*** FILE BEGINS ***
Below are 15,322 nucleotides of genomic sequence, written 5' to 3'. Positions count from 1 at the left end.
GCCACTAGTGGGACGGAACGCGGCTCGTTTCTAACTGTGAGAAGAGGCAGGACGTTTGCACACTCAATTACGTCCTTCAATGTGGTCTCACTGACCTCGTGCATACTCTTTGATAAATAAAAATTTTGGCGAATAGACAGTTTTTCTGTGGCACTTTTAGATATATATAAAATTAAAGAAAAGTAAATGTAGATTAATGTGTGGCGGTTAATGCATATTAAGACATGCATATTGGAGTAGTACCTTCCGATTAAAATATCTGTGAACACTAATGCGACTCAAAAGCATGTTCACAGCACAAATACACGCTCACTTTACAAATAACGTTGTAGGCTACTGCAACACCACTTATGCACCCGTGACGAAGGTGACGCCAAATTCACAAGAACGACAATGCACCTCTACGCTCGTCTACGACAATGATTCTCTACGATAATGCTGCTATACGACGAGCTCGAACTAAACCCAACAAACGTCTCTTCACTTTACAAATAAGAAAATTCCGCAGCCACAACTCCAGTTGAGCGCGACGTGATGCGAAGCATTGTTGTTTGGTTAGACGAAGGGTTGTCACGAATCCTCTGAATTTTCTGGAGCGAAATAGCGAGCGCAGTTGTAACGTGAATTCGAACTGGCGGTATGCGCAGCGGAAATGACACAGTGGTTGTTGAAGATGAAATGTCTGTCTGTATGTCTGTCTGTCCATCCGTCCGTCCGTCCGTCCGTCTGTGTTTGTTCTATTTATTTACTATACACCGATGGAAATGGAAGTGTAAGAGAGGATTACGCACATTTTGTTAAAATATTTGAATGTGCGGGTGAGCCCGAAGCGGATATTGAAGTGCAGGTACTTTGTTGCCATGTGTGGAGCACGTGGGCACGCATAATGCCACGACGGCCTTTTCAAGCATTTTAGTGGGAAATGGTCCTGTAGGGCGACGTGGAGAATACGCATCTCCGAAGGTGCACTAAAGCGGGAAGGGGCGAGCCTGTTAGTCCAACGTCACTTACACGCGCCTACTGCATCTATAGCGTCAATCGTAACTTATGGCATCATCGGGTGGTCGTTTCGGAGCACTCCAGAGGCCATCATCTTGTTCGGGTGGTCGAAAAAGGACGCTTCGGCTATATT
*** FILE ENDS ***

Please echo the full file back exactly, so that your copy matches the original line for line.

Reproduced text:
Below are 15,322 nucleotides of genomic sequence, written 5' to 3'. Positions count from 1 at the left end.
GCCACTAGTGGGACGGAACGCGGCTCGTTTCTAACTGTGAGAAGAGGCAGGACGTTTGCACACTCAATTACGTCCTTCAATGTGGTCTCACTGACCTCGTGCATACTCTTTGATAAATAAAAATTTTGGCGAATAGACAGTTTTTCTGTGGCACTTTTAGATATATATAAAATTAAAGAAAAGTAAATGTAGATTAATGTGTGGCGGTTAATGCATATTAAGACATGCATATTGGAGTAGTACCTTCCGATTAAAATATCTGTGAACACTAATGCGACTCAAAAGCATGTTCACAGCACAAATACACGCTCACTTTACAAATAACGTTGTAGGCTACTGCAACACCACTTATGCACCCGTGACGAAGGTGACGCCAAATTCACAAGAACGACAATGCACCTCTACGCTCGTCTACGACAATGATTCTCTACGATAATGCTGCTATACGACGAGCTCGAACTAAACCCAACAAACGTCTCTTCACTTTACAAATAAGAAAATTCCGCAGCCACAACTCCAGTTGAGCGCGACGTGATGCGAAGCATTGTTGTTTGGTTAGACGAAGGGTTGTCACGAATCCTCTGAATTTTCTGGAGCGAAATAGCGAGCGCAGTTGTAACGTGAATTCGAACTGGCGGTATGCGCAGCGGAAATGACACAGTGGTTGTTGAAGATGAAATGTCTGTCTGTATGTCTGTCTGTCCATCCGTCCGTCCGTCCGTCCGTCTGTGTTTGTTCTATTTATTTACTATACACCGATGGAAATGGAAGTGTAAGAGAGGATTACGCACATTTTGTTAAAATATTTGAATGTGCGGGTGAGCCCGAAGCGGATATTGAAGTGCAGGTACTTTGTTGCCATGTGTGGAGCACGTGGGCACGCATAATGCCACGACGGCCTTTTCAAGCATTTTAGTGGGAAATGGTCCTGTAGGGCGACGTGGAGAATACGCATCTCCGAAGGTGCACTAAAGCGGGAAGGGGCGAGCCTGTTAGTCCAACGTCACTTACACGCGCCTACTGCATCTATAGCGTCAATCGTAACTTATGGCATCATCGGGTGGTCGTTTCGGAGCACTCCAGAGGCCATCATCTTGTTCGGGTGGTCGAAAAAGGACGCTTCGGCTATATT